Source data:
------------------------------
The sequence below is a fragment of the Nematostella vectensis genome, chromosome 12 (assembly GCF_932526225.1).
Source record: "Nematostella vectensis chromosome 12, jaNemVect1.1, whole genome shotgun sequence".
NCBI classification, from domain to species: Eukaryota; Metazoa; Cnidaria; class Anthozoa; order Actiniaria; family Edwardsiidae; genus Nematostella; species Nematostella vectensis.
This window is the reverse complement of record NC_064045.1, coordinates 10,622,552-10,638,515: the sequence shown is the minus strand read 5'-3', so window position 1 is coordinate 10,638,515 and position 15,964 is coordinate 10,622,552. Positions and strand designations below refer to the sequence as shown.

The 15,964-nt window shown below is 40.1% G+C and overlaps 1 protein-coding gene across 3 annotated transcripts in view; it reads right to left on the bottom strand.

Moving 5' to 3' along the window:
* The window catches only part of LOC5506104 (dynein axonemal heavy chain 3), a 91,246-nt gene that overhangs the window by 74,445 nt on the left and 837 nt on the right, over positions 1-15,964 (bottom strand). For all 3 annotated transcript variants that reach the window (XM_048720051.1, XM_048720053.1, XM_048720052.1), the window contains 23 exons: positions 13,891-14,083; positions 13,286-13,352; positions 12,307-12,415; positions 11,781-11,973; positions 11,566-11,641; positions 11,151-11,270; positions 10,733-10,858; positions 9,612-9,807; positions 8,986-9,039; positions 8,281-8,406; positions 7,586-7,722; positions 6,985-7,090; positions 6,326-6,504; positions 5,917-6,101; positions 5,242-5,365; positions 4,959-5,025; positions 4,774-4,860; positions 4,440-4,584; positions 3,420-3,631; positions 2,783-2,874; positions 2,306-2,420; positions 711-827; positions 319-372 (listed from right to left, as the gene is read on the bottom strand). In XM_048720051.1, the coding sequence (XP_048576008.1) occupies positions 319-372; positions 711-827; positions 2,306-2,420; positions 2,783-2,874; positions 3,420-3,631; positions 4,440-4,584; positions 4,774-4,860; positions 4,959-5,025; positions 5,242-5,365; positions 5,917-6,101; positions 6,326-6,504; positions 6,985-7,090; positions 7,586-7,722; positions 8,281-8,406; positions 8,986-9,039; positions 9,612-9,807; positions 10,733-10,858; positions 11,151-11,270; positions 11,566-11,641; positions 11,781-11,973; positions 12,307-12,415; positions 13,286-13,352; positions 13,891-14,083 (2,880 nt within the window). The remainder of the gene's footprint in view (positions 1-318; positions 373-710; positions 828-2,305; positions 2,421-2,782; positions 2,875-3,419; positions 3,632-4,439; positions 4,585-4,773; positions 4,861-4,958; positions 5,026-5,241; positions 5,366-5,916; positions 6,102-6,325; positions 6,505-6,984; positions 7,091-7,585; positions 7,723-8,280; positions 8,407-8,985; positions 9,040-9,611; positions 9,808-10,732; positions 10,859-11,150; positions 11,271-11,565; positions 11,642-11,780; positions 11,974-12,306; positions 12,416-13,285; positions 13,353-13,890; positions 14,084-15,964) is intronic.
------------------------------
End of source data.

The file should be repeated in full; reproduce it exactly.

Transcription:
The sequence below is a fragment of the Nematostella vectensis genome, chromosome 12 (assembly GCF_932526225.1).
Source record: "Nematostella vectensis chromosome 12, jaNemVect1.1, whole genome shotgun sequence".
NCBI classification, from domain to species: Eukaryota; Metazoa; Cnidaria; class Anthozoa; order Actiniaria; family Edwardsiidae; genus Nematostella; species Nematostella vectensis.
This window is the reverse complement of record NC_064045.1, coordinates 10,622,552-10,638,515: the sequence shown is the minus strand read 5'-3', so window position 1 is coordinate 10,638,515 and position 15,964 is coordinate 10,622,552. Positions and strand designations below refer to the sequence as shown.

The 15,964-nt window shown below is 40.1% G+C and overlaps 1 protein-coding gene across 3 annotated transcripts in view; it reads right to left on the bottom strand.

Moving 5' to 3' along the window:
* The window catches only part of LOC5506104 (dynein axonemal heavy chain 3), a 91,246-nt gene that overhangs the window by 74,445 nt on the left and 837 nt on the right, over positions 1-15,964 (bottom strand). For all 3 annotated transcript variants that reach the window (XM_048720051.1, XM_048720053.1, XM_048720052.1), the window contains 23 exons: positions 13,891-14,083; positions 13,286-13,352; positions 12,307-12,415; positions 11,781-11,973; positions 11,566-11,641; positions 11,151-11,270; positions 10,733-10,858; positions 9,612-9,807; positions 8,986-9,039; positions 8,281-8,406; positions 7,586-7,722; positions 6,985-7,090; positions 6,326-6,504; positions 5,917-6,101; positions 5,242-5,365; positions 4,959-5,025; positions 4,774-4,860; positions 4,440-4,584; positions 3,420-3,631; positions 2,783-2,874; positions 2,306-2,420; positions 711-827; positions 319-372 (listed from right to left, as the gene is read on the bottom strand). In XM_048720051.1, the coding sequence (XP_048576008.1) occupies positions 319-372; positions 711-827; positions 2,306-2,420; positions 2,783-2,874; positions 3,420-3,631; positions 4,440-4,584; positions 4,774-4,860; positions 4,959-5,025; positions 5,242-5,365; positions 5,917-6,101; positions 6,326-6,504; positions 6,985-7,090; positions 7,586-7,722; positions 8,281-8,406; positions 8,986-9,039; positions 9,612-9,807; positions 10,733-10,858; positions 11,151-11,270; positions 11,566-11,641; positions 11,781-11,973; positions 12,307-12,415; positions 13,286-13,352; positions 13,891-14,083 (2,880 nt within the window). The remainder of the gene's footprint in view (positions 1-318; positions 373-710; positions 828-2,305; positions 2,421-2,782; positions 2,875-3,419; positions 3,632-4,439; positions 4,585-4,773; positions 4,861-4,958; positions 5,026-5,241; positions 5,366-5,916; positions 6,102-6,325; positions 6,505-6,984; positions 7,091-7,585; positions 7,723-8,280; positions 8,407-8,985; positions 9,040-9,611; positions 9,808-10,732; positions 10,859-11,150; positions 11,271-11,565; positions 11,642-11,780; positions 11,974-12,306; positions 12,416-13,285; positions 13,353-13,890; positions 14,084-15,964) is intronic.